What to Do With Your Children When You Have a Health Emergency

Mom Overwhelmed While Kids Fight.You’ve been hit with the flu. Or you need to go to the hospital right away (either for yourself or to take a loved one). You can’t just hide under the covers or fly out the door because you have kids at home. So what do you do with your children when you have an unexpected health emergency?

In most cases you are going to want to have someone watch the kids. It may be your spouse or an older child who can responsibly keep an eye on the younger ones. Extended family—parents and in-laws—can be great emergency support if they live nearby. If family isn’t an option, try the babysitter, a friend, or a trusted neighbor. Maybe another parent from your child’s school or scout troop or sports team can watch your children while you take care of the health emergency.

You may even want to plan your list of who to call before a health problem strikes. The less you have to think about or track down while you are sick or in a rush to care for someone else, the easier you’ll get through it.

If there is simply no one else who can take them, do the best you can with what you have. If you are home sick, let it be a movie marathon day for the kids. A day of television won’t melt their minds. Make sure the room is safe and they have plenty of quiet toys to play with. Then you take over the most comfortable spot where you can keep an eye on them while also being out of the way. The couch or a chair in the corner work well.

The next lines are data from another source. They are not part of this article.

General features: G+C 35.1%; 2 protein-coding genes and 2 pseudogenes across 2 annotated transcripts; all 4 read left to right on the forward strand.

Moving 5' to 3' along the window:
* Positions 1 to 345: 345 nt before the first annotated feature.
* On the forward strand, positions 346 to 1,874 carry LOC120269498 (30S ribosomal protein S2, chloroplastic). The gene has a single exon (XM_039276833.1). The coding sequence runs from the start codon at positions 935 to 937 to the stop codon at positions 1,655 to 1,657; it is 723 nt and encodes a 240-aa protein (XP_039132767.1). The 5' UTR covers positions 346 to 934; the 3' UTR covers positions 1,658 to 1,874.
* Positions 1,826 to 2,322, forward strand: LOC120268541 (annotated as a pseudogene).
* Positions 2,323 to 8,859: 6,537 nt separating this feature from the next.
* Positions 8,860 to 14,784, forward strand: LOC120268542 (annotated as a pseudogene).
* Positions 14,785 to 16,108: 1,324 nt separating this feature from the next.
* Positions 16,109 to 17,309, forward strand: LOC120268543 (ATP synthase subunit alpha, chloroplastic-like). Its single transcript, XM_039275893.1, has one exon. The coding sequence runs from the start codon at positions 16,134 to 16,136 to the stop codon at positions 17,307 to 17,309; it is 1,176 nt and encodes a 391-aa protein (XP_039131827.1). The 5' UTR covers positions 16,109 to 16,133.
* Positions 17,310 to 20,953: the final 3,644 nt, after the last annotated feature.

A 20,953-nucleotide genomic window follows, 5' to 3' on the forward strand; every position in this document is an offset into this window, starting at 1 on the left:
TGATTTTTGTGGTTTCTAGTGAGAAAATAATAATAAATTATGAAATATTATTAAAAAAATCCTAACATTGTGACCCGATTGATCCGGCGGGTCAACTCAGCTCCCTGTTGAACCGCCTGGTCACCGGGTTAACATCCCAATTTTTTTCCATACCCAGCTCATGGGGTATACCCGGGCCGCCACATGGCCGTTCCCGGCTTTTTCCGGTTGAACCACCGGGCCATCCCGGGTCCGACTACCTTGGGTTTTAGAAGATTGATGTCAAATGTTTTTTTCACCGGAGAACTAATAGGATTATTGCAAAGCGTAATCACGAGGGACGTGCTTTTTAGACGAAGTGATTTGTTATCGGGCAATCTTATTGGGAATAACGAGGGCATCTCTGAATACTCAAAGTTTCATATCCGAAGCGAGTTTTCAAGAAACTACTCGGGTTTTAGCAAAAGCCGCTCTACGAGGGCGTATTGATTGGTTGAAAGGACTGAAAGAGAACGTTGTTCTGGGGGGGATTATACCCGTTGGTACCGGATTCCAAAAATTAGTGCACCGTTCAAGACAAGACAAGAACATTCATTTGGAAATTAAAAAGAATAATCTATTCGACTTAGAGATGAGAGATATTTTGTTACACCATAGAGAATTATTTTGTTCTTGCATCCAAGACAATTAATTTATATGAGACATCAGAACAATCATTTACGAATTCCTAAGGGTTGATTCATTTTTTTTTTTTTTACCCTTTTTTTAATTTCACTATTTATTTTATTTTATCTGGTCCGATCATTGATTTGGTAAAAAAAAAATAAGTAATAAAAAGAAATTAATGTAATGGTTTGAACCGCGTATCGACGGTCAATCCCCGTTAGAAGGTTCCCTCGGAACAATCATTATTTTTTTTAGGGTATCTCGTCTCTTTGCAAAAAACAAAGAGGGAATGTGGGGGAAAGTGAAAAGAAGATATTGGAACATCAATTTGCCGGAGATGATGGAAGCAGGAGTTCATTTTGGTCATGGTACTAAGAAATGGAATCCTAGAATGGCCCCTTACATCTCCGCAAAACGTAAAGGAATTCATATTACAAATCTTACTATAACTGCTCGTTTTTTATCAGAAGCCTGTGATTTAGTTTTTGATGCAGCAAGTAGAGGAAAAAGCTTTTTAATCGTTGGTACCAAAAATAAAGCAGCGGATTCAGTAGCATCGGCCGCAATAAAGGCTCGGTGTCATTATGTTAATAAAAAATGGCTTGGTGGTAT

Let your kids know that, “Mommy isn’t feeling well,” and that you are going to need them to play quietly and not ask any questions. Will this work perfectly? Definitely not. But with a few reminders and some entertainment, your day may be a bit more restful than usual.

If you have to go to a doctor’s office or the hospital and you must bring your children, pack an activity bag with quiet toys—coloring books and crayons, notebook and stickers, stuffed friends, or even electronics with headsets—and clean, easy snacks and bottled water. Snacks and drinks are helpful in taming hungry tummies, which often turn into behavior meltdowns. Choose things that are easily cleaned up if they spill (because accidents happen). Think water or clear juice and fruit snacks, raisins, or dry cereal.